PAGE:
He could be both controversial and compassionate, funny and frantic all in one go. Above all else Gerry Ryan was a unique broadcaster, often pushing the boundaries of what was acceptable in Irish broadcasting. Born into the leafy suburbs of Clontarf, Gerry lived with his Father and Mother who, as the programme states, was a member of the theatrical Bourke family and who’s sister was married to Eamon Andrews, she was also related, on her grandparents side to non other than Brendan Behan. Also when the young Gerry Ryan went to school he would become best mates with the nephew of one Mr Charles J. Haughey, with connections like this it is perhaps inevitable that Gerry Ryan was destined for the limelight.

Gerry Ryan: The Legacy, shown on RTE1 on Sunday night chronicled the rise and fall of one of Ireland’s most charismatic and divisive entertainers. The programme moves across all aspects of Gerry’s life, interviewing family, friends and colleagues of a man who interviewing those who knew him best from his eldest brother to Dave Fanning, Joe Duffy and Mark Cagney. Also heavily featured, (of course) was Morah, the famed Mrs Ryan who Gerry would often reference in many of his shows, so much so that she was as famous as he was.

Gerry Ryan joined RTÉ Radio 2 as it was originally known in the early 1980’s and immediately proved himself to be very different from his colleagues. During the twenty years or more on which the Ryan line was open Gerry Ryan no topic was off limits, pushing the boundaries of what was considered acceptable on Irish radio. From contraception, to the “S word” itself to showing care and compassion to a young rape victim who phoned his show and bravely gave up her right to anonymity, the Gerry Ryan Show had it all. This would often land him in hot water but, as the programme itself states, Gerry Ryan’s relationship with RTÉ was one of interdependence. No matter how much hot water he got himself into with the big wigs in the public broadcaster, the public itself it seemed, loved Gerry Ryan. As the Programme states he was offered lucrative contracts by other companies, but this just resulted in his current employers offering him better terms.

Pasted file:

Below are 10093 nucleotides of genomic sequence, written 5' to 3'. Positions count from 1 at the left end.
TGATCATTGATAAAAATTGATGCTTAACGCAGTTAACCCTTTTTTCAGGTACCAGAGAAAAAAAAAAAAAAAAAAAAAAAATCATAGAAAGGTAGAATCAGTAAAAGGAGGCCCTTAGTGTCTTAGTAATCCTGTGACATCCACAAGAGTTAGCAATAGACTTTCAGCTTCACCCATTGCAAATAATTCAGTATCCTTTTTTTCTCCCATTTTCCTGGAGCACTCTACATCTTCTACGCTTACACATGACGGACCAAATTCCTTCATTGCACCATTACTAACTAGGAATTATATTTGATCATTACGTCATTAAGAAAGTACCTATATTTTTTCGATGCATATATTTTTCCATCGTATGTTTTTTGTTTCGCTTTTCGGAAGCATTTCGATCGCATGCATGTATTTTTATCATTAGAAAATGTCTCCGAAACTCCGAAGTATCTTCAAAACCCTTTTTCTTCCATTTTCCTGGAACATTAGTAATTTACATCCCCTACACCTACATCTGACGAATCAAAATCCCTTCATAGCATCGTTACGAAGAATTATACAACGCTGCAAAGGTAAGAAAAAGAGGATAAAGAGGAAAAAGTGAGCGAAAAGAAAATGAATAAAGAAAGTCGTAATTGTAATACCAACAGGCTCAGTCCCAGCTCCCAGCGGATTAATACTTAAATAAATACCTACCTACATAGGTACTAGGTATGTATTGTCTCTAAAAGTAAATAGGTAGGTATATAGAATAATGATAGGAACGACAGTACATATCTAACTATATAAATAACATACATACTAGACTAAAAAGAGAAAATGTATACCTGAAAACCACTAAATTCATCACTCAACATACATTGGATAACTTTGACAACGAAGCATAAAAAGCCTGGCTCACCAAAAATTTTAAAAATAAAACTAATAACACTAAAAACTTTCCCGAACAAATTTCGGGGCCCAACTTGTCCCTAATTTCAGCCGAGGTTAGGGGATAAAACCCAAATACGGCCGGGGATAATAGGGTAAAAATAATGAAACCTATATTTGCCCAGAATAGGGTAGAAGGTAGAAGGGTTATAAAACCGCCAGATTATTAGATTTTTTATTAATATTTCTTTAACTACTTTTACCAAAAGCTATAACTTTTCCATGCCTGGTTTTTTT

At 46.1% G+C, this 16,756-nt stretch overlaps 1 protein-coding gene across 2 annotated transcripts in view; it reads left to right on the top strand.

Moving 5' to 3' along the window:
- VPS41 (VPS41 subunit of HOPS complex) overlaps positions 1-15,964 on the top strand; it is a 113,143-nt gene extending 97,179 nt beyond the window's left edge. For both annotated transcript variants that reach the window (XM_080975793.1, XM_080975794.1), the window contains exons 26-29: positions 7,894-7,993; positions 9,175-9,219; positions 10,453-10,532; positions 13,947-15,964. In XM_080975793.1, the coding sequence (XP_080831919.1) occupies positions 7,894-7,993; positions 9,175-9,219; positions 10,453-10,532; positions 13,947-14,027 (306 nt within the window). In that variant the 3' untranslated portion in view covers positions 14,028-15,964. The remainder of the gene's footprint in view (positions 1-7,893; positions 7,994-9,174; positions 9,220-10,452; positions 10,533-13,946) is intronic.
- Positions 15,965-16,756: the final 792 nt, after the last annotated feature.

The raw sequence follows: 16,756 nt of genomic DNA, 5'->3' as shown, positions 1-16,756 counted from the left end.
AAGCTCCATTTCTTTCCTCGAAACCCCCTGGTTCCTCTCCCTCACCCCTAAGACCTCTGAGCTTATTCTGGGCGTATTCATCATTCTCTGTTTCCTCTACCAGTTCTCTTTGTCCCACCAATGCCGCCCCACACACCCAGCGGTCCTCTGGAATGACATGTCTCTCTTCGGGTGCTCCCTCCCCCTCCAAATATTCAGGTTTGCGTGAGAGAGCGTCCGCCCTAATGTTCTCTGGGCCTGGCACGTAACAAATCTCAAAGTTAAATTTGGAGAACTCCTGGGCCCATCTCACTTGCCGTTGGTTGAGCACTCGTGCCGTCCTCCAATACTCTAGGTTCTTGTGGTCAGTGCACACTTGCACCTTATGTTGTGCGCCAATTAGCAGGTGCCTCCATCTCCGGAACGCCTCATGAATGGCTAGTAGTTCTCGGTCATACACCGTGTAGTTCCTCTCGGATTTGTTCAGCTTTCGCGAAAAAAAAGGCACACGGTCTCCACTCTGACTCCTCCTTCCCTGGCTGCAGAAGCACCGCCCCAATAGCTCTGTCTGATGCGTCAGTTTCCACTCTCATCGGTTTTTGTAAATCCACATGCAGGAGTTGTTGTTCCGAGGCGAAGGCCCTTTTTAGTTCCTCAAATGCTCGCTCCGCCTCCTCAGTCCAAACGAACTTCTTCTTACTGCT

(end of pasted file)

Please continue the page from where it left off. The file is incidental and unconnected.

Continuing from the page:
Unfortunately it wasn’t to last, the seemingly happily married Mrs Ryan left Gerry leaving him, as the programme states, heartbroken. Some months after Gerry Ryan was found dead having suffered a fatal heart attack on 30th April 2010. This particular reviewer can remember hearing the news on the radio catching the train from college to go back home for the weekend. Gerry Ryan was never squeaky clean and it’s doubtful if he would want to be remembered as such. He certainly didn’t pull any punches and while it would be wrong to call Gerry Ryan: A Legacy a “warts and all exposé” neither would it be fair to say that it was a loving tribute to a friend loved and lost. There was something too matter of fact, too rushed for it to come across as that. Instead it seemed like a programme rushed out to mark the ten year anniversary. The programme didn’t make you hark back to a time when things were better; what it did perhaps do however is illustrate just what a unique broadcaster Gerry Ryan was. It should be noted also that the man has left a legacy in more ways than one, with a new generation of Ryan offspring displaying their talents on the airwaves.